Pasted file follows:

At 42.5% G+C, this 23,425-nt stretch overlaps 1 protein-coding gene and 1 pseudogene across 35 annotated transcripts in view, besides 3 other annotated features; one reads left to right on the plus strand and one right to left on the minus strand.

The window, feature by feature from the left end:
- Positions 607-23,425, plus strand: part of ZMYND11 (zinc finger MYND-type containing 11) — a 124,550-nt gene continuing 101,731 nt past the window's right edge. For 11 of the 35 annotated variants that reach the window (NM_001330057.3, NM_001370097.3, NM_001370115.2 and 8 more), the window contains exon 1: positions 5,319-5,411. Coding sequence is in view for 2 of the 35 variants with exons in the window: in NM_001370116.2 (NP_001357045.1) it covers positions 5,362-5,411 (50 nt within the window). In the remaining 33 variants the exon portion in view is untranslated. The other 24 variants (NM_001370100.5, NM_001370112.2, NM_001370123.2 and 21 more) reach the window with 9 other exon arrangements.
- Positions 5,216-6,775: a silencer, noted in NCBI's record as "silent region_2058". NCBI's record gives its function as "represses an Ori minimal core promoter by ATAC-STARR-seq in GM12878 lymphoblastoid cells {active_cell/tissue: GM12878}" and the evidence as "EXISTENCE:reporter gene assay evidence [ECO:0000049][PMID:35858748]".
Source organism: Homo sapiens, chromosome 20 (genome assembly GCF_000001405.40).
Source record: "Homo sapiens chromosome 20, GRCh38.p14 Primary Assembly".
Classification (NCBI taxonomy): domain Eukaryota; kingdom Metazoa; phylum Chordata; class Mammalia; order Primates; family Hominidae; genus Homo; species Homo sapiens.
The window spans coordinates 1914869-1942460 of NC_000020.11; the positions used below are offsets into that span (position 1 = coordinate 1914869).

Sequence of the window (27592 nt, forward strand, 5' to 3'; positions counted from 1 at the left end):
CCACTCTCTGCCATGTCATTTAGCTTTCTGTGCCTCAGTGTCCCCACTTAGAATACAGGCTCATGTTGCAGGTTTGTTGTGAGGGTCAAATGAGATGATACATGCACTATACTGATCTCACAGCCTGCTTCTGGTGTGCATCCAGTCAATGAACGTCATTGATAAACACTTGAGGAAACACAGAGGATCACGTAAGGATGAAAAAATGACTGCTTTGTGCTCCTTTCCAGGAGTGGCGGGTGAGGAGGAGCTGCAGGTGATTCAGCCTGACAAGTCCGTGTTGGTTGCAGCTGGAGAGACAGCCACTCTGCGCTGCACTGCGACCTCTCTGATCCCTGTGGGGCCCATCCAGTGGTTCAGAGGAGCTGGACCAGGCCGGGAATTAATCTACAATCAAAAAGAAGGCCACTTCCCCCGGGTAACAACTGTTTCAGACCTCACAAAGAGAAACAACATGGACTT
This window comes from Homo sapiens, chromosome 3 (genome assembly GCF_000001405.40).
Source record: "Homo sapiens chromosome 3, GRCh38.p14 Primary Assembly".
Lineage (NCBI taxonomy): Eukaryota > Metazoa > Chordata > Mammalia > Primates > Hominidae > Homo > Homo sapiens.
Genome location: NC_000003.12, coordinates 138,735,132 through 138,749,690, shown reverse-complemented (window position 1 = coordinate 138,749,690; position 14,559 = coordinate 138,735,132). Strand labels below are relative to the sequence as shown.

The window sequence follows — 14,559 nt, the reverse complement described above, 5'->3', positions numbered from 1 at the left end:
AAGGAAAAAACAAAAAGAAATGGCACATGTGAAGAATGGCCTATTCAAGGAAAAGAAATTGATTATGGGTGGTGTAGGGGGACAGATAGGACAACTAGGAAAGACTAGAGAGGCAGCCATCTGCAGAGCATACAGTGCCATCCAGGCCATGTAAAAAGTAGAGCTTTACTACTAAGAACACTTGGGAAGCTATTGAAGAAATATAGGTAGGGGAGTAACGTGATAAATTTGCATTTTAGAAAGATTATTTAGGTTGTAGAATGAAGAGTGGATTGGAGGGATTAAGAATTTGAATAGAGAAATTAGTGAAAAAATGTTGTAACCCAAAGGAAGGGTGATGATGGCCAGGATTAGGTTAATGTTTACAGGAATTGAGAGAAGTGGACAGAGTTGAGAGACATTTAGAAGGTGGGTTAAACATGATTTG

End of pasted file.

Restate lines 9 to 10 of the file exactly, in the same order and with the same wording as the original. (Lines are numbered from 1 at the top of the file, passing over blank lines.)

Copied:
Sequence of the window (27592 nt, forward strand, 5' to 3'; positions counted from 1 at the left end):
CCACTCTCTGCCATGTCATTTAGCTTTCTGTGCCTCAGTGTCCCCACTTAGAATACAGGCTCATGTTGCAGGTTTGTTGTGAGGGTCAAATGAGATGATACATGCACTATACTGATCTCACAGCCTGCTTCTGGTGTGCATCCAGTCAATGAACGTCATTGATAAACACTTGAGGAAACACAGAGGATCACGTAAGGATGAAAAAATGACTGCTTTGTGCTCCTTTCCAGGAGTGGCGGGTGAGGAGGAGCTGCAGGTGATTCAGCCTGACAAGTCCGTGTTGGTTGCAGCTGGAGAGACAGCCACTCTGCGCTGCACTGCGACCTCTCTGATCCCTGTGGGGCCCATCCAGTGGTTCAGAGGAGCTGGACCAGGCCGGGAATTAATCTACAATCAAAAAGAAGGCCACTTCCCCCGGGTAACAACTGTTTCAGACCTCACAAAGAGAAACAACATGGACTT